Steering wheel camera 'detects angry drivers'

Face recognition software Image copyright EPFL
Image caption The technology tracks the contours of the face

A concept to embed facial recognition cameras into steering wheels to detect angry or upset drivers is being worked on by researchers.

A team in Switzerland said irritated drivers could be more aggressive and less attentive, and therefore assessing emotional state could improve safety.

Tests of the system showed promising levels of accuracy, the team said.

But one group representing the interests of drivers was not impressed.

The researchers from the Swiss Federal Institute of Technology in Lausanne said their system "learned" to identify two emotions - anger and disgust - on the face of its test subjects.

Another use for the technology was said to be to detect driver fatigue by monitoring the percentage of eyelid closure.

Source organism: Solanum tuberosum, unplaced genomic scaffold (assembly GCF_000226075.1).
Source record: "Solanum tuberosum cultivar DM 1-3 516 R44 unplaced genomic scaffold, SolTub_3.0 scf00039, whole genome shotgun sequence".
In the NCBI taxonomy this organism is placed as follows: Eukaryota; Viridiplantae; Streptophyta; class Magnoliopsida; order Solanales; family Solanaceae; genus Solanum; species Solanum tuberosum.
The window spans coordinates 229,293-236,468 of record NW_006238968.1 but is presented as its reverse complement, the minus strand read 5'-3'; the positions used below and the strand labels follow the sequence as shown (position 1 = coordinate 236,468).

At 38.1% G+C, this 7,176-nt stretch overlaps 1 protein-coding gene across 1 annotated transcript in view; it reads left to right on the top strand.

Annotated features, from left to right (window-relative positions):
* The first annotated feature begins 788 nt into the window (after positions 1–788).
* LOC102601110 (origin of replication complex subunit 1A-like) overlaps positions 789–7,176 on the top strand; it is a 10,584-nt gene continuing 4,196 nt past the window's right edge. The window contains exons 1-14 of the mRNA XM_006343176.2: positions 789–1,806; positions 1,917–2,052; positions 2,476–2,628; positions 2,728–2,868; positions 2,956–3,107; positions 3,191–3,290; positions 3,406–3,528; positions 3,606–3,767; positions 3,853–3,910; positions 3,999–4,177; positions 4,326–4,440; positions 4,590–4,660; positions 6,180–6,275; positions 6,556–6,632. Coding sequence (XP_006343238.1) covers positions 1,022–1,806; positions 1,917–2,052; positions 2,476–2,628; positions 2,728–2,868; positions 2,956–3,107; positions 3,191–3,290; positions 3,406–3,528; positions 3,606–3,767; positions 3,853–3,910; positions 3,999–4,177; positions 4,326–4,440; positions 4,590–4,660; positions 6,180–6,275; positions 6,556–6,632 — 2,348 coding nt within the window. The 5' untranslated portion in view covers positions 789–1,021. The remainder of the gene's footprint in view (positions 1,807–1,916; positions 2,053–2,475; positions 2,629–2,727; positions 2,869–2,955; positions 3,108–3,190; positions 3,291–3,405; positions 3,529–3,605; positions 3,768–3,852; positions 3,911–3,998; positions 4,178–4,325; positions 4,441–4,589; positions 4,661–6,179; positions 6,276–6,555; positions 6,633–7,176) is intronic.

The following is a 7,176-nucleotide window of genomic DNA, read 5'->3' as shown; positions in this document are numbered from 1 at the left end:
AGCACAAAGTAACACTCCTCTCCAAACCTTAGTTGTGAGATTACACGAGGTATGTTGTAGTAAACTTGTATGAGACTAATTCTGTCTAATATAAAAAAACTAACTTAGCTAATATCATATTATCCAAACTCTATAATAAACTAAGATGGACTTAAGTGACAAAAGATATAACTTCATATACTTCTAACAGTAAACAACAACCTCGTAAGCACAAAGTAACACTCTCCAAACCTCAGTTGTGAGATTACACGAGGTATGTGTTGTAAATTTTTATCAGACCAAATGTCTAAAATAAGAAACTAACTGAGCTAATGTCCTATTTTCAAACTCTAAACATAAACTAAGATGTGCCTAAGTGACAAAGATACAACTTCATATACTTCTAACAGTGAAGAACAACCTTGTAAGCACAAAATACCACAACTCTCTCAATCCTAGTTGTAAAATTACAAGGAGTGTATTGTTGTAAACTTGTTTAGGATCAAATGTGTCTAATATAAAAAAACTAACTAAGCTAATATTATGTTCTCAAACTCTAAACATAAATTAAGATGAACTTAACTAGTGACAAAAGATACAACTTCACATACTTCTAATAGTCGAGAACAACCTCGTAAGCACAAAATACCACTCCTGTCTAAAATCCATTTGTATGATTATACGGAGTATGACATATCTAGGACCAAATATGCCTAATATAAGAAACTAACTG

The camera was tested in both an office environment, and in a car provided by Peugeot Citroën.

Facial expression recognition technology is already widely used, particularly in the video games industry.

'Row with their wife'

But in this scenario, the technology is a long way from being ready for use.

The team said it faced a challenge in making sure the emotion detection was reliable given that humans reactions and facial expressions can vary greatly.

And Hugh Bladon, from the Association of British Drivers, was against the concept full stop.

"I don't like the idea at all," he said.

"I'm all for something which stops someone who's drunk or on drugs getting in and driving.

"But to try and test someone's emotional state... if they've had a row with their wife or they've had a bad report about something... that's too far.

"It's an intrusion."

Follow Dave Lee on Twitter @DaveLeeBBC

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